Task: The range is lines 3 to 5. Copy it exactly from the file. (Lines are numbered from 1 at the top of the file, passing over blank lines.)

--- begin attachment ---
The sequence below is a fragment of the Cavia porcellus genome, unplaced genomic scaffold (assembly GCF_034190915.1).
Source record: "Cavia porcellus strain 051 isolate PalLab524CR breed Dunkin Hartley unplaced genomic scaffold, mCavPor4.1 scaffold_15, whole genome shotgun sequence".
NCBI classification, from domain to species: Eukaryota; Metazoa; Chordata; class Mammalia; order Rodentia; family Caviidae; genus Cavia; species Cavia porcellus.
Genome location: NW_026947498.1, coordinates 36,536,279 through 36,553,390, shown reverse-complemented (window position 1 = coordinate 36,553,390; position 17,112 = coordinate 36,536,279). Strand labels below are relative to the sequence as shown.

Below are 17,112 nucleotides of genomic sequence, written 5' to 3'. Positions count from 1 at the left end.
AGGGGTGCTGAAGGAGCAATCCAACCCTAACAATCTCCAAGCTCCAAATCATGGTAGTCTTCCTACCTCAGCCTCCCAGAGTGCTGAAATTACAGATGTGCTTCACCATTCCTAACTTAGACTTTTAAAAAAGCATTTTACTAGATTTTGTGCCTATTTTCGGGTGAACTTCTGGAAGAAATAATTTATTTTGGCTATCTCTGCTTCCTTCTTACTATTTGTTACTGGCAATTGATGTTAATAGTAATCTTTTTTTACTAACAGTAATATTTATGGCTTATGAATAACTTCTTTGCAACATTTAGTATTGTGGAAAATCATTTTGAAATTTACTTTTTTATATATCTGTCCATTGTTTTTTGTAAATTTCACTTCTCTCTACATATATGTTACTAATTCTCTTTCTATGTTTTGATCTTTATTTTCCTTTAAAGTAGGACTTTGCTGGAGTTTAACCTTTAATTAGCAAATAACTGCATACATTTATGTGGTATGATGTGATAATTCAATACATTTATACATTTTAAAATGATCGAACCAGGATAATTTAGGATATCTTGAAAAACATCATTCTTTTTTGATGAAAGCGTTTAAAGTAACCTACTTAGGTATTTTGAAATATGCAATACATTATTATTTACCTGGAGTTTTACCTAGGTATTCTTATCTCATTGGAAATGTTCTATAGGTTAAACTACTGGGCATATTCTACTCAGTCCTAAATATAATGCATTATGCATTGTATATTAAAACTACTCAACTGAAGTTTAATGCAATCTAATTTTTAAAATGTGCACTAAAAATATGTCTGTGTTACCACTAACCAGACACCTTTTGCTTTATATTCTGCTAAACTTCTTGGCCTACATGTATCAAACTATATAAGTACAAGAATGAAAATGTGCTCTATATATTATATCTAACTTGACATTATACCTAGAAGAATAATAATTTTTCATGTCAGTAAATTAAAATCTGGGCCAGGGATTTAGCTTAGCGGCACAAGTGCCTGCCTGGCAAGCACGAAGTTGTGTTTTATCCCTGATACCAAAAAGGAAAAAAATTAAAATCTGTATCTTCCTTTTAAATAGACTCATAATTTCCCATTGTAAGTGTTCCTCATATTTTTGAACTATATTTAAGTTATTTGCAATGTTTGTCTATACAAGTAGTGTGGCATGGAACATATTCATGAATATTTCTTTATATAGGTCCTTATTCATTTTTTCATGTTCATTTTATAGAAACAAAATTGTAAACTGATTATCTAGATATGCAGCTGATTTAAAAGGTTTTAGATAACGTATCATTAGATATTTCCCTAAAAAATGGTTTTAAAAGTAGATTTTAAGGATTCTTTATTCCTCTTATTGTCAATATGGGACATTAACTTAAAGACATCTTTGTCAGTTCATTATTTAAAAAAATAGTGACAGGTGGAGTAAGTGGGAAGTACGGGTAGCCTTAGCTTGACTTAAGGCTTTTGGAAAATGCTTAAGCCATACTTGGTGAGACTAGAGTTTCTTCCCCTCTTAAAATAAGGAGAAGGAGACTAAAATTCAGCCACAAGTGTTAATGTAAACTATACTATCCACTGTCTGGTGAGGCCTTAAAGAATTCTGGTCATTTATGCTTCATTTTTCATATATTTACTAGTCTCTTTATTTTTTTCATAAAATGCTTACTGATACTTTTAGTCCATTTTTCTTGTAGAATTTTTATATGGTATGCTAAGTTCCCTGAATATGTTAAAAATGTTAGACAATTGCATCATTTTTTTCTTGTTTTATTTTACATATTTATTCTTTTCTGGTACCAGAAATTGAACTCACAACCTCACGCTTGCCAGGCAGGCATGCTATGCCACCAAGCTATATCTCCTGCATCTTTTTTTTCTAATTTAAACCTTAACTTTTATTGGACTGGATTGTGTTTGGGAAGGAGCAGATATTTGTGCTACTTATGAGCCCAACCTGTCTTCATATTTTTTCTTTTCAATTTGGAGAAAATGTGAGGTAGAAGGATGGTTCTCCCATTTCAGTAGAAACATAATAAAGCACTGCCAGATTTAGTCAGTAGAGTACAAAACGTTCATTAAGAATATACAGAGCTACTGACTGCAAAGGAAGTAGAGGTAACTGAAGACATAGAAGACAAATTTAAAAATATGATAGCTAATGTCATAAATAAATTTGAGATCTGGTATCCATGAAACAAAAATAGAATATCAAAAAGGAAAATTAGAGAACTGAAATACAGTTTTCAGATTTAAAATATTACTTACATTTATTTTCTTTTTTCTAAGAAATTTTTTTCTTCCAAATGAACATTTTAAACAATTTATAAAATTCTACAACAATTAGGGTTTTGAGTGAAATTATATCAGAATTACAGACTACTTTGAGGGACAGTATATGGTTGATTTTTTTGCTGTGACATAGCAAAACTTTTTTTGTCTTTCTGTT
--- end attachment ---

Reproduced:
NCBI classification, from domain to species: Eukaryota; Metazoa; Chordata; class Mammalia; order Rodentia; family Caviidae; genus Cavia; species Cavia porcellus.
Genome location: NW_026947498.1, coordinates 36,536,279 through 36,553,390, shown reverse-complemented (window position 1 = coordinate 36,553,390; position 17,112 = coordinate 36,536,279). Strand labels below are relative to the sequence as shown.

Below are 17,112 nucleotides of genomic sequence, written 5' to 3'. Positions count from 1 at the left end.